On the last project they co-directed together, their first feature for HBO, money was the least of their problems. Instead, they had to wrangle with a self-described "existential problem in tights," the Tony-Award winning Broadway legend Elaine Stritch, as they made a film documenting her one-woman show "Elaine Stritch at Liberty." Their film of the same name (playing all month on HBO) is not mere concert documentary, but rather a meditation on what when on behind the scenes during the run of her show. Thought they both cringe at the suggestion that this is Elaine Stritch's "Truth or Dare," it does feature Stritch performing signature songs like "The Ladies Who Lunch" and "I'm Still Here," while also grapples with everything else that goes into putting a show together. They capture everything from bouts with alcoholism, shrill ambushes on her assistant, and stories about everyone from Marlon Brando to Noel Coward. So much is packed into this hour and a half, in fact, that it seems like they must have shot hundreds of hours of footage. "It wasn't actually that many," explains Nick Doob, the third co-director on the film, "It was 30-40 hours? We didn't shoot long. We just sort of poked in on her life from time to time figuring that offstage she's fairly consistently what you see. You don't have to stay with her very long."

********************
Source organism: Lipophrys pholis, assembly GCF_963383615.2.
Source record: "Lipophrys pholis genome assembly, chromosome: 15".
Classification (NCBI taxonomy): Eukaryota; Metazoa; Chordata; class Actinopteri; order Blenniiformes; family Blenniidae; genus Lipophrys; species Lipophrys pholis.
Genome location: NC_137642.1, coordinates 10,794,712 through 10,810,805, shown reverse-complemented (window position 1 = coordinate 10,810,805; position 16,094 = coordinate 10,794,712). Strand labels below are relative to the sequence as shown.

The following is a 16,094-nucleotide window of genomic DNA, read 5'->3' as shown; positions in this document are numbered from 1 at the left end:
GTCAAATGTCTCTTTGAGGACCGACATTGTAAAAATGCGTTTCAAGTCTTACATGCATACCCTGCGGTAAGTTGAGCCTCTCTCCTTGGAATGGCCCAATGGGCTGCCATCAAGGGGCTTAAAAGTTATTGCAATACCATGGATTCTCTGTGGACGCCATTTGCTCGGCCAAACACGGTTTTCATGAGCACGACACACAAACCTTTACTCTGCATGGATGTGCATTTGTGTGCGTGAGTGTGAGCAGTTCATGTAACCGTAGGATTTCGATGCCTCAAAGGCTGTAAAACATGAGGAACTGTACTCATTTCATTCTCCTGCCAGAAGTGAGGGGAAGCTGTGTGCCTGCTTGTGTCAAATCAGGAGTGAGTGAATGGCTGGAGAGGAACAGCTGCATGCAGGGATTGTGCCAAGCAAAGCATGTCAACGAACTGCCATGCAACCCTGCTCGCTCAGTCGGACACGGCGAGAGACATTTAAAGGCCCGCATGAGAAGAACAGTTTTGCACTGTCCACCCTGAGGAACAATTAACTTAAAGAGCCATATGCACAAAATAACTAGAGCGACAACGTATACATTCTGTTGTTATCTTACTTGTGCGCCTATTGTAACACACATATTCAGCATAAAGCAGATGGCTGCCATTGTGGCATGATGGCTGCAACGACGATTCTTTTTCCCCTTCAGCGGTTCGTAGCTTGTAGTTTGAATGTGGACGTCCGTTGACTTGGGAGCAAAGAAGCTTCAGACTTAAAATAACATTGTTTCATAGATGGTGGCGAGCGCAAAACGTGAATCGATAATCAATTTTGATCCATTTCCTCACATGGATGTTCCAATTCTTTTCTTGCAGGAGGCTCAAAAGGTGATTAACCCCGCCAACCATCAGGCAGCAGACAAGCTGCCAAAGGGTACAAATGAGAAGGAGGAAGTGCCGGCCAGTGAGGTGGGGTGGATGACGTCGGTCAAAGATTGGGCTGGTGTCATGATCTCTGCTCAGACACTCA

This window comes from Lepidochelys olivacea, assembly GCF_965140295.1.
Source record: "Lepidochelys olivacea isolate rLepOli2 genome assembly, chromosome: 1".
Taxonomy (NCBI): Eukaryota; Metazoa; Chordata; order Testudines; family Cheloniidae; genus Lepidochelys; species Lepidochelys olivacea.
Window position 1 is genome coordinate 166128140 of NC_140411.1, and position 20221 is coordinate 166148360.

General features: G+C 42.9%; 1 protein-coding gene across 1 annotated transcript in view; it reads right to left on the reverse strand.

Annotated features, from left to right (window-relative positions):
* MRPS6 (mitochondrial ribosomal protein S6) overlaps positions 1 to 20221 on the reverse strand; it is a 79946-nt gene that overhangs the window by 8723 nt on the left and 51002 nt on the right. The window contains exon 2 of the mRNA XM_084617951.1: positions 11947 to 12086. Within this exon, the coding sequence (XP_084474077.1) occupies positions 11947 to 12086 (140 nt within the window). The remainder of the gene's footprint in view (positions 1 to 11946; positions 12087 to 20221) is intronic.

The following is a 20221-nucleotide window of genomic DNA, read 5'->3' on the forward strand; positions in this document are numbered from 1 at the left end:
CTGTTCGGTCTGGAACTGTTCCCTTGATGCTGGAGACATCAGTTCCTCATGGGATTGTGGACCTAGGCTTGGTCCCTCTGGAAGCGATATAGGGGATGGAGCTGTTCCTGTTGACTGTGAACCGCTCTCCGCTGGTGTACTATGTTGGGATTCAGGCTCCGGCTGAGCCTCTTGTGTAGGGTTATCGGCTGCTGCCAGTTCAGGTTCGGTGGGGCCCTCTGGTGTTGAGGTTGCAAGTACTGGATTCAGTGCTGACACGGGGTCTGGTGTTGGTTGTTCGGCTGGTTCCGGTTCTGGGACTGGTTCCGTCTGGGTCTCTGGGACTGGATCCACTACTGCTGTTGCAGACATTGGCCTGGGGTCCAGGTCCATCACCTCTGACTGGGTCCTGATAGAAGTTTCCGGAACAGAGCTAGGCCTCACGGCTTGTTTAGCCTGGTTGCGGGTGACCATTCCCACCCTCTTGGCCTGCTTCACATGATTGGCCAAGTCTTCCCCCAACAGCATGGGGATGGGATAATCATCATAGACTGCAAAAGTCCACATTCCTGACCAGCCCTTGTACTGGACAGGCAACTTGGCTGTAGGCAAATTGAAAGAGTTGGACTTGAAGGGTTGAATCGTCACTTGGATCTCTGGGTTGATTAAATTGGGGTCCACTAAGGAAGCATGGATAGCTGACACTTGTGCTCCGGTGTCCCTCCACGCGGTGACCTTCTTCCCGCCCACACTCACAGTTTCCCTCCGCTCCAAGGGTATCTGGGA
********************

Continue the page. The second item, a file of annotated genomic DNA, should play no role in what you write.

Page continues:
Doob's comment speaks to a star who can be cantankerous at times, but the filmmakers and Stritch are old friends. Pennebaker and Doob both worked with her before on the 1970 documentary about the recording of Stephen Sondheim's Tony-Award winning musical called "Original Cast Album Company" and bits of that older film show up in the new one. "The footage -- specially what we shot for "Company" -- gives you a way to reference what she's talking about in her show," Doob says. "It's another angle on her. Unlike being in a theater, it gives a dimension to her."